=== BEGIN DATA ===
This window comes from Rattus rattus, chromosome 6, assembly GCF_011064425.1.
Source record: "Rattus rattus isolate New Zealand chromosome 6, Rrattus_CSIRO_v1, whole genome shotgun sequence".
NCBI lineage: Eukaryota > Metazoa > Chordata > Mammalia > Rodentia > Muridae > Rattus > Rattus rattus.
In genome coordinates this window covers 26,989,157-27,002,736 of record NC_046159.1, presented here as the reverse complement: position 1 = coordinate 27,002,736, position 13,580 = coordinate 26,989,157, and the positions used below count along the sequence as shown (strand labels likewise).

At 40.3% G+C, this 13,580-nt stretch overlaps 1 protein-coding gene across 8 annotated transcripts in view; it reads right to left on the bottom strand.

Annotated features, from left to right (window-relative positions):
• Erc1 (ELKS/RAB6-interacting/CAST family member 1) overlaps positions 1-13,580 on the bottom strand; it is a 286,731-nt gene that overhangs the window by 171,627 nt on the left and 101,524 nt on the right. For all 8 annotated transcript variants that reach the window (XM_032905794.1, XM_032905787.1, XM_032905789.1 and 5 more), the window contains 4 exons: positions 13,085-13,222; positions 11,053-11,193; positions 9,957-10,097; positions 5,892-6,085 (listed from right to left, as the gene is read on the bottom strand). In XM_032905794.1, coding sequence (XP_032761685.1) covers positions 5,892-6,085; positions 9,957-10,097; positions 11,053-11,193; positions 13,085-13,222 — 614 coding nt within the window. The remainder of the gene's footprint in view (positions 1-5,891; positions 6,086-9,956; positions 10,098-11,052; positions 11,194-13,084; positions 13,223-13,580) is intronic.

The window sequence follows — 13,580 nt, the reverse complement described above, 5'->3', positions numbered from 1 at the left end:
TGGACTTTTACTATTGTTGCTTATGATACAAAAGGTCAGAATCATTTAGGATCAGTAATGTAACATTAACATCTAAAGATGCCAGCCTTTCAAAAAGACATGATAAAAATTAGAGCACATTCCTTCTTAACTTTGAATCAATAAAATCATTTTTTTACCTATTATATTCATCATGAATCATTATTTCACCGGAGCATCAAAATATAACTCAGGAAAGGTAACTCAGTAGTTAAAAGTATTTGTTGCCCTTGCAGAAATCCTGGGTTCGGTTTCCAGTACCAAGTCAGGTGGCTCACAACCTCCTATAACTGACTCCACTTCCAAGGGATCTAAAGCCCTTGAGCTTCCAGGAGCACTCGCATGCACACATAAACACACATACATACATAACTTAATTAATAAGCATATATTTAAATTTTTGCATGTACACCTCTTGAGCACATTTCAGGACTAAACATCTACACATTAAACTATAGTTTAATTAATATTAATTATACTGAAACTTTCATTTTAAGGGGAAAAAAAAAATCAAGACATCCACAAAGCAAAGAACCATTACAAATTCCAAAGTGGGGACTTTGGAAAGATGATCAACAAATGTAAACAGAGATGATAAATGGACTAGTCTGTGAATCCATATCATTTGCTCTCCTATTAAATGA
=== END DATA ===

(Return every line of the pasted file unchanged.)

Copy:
This window comes from Rattus rattus, chromosome 6, assembly GCF_011064425.1.
Source record: "Rattus rattus isolate New Zealand chromosome 6, Rrattus_CSIRO_v1, whole genome shotgun sequence".
NCBI lineage: Eukaryota > Metazoa > Chordata > Mammalia > Rodentia > Muridae > Rattus > Rattus rattus.
In genome coordinates this window covers 26,989,157-27,002,736 of record NC_046159.1, presented here as the reverse complement: position 1 = coordinate 27,002,736, position 13,580 = coordinate 26,989,157, and the positions used below count along the sequence as shown (strand labels likewise).

At 40.3% G+C, this 13,580-nt stretch overlaps 1 protein-coding gene across 8 annotated transcripts in view; it reads right to left on the bottom strand.

Annotated features, from left to right (window-relative positions):
• Erc1 (ELKS/RAB6-interacting/CAST family member 1) overlaps positions 1-13,580 on the bottom strand; it is a 286,731-nt gene that overhangs the window by 171,627 nt on the left and 101,524 nt on the right. For all 8 annotated transcript variants that reach the window (XM_032905794.1, XM_032905787.1, XM_032905789.1 and 5 more), the window contains 4 exons: positions 13,085-13,222; positions 11,053-11,193; positions 9,957-10,097; positions 5,892-6,085 (listed from right to left, as the gene is read on the bottom strand). In XM_032905794.1, coding sequence (XP_032761685.1) covers positions 5,892-6,085; positions 9,957-10,097; positions 11,053-11,193; positions 13,085-13,222 — 614 coding nt within the window. The remainder of the gene's footprint in view (positions 1-5,891; positions 6,086-9,956; positions 10,098-11,052; positions 11,194-13,084; positions 13,223-13,580) is intronic.

The window sequence follows — 13,580 nt, the reverse complement described above, 5'->3', positions numbered from 1 at the left end:
TGGACTTTTACTATTGTTGCTTATGATACAAAAGGTCAGAATCATTTAGGATCAGTAATGTAACATTAACATCTAAAGATGCCAGCCTTTCAAAAAGACATGATAAAAATTAGAGCACATTCCTTCTTAACTTTGAATCAATAAAATCATTTTTTTACCTATTATATTCATCATGAATCATTATTTCACCGGAGCATCAAAATATAACTCAGGAAAGGTAACTCAGTAGTTAAAAGTATTTGTTGCCCTTGCAGAAATCCTGGGTTCGGTTTCCAGTACCAAGTCAGGTGGCTCACAACCTCCTATAACTGACTCCACTTCCAAGGGATCTAAAGCCCTTGAGCTTCCAGGAGCACTCGCATGCACACATAAACACACATACATACATAACTTAATTAATAAGCATATATTTAAATTTTTGCATGTACACCTCTTGAGCACATTTCAGGACTAAACATCTACACATTAAACTATAGTTTAATTAATATTAATTATACTGAAACTTTCATTTTAAGGGGAAAAAAAAAATCAAGACATCCACAAAGCAAAGAACCATTACAAATTCCAAAGTGGGGACTTTGGAAAGATGATCAACAAATGTAAACAGAGATGATAAATGGACTAGTCTGTGAATCCATATCATTTGCTCTCCTATTAAATGA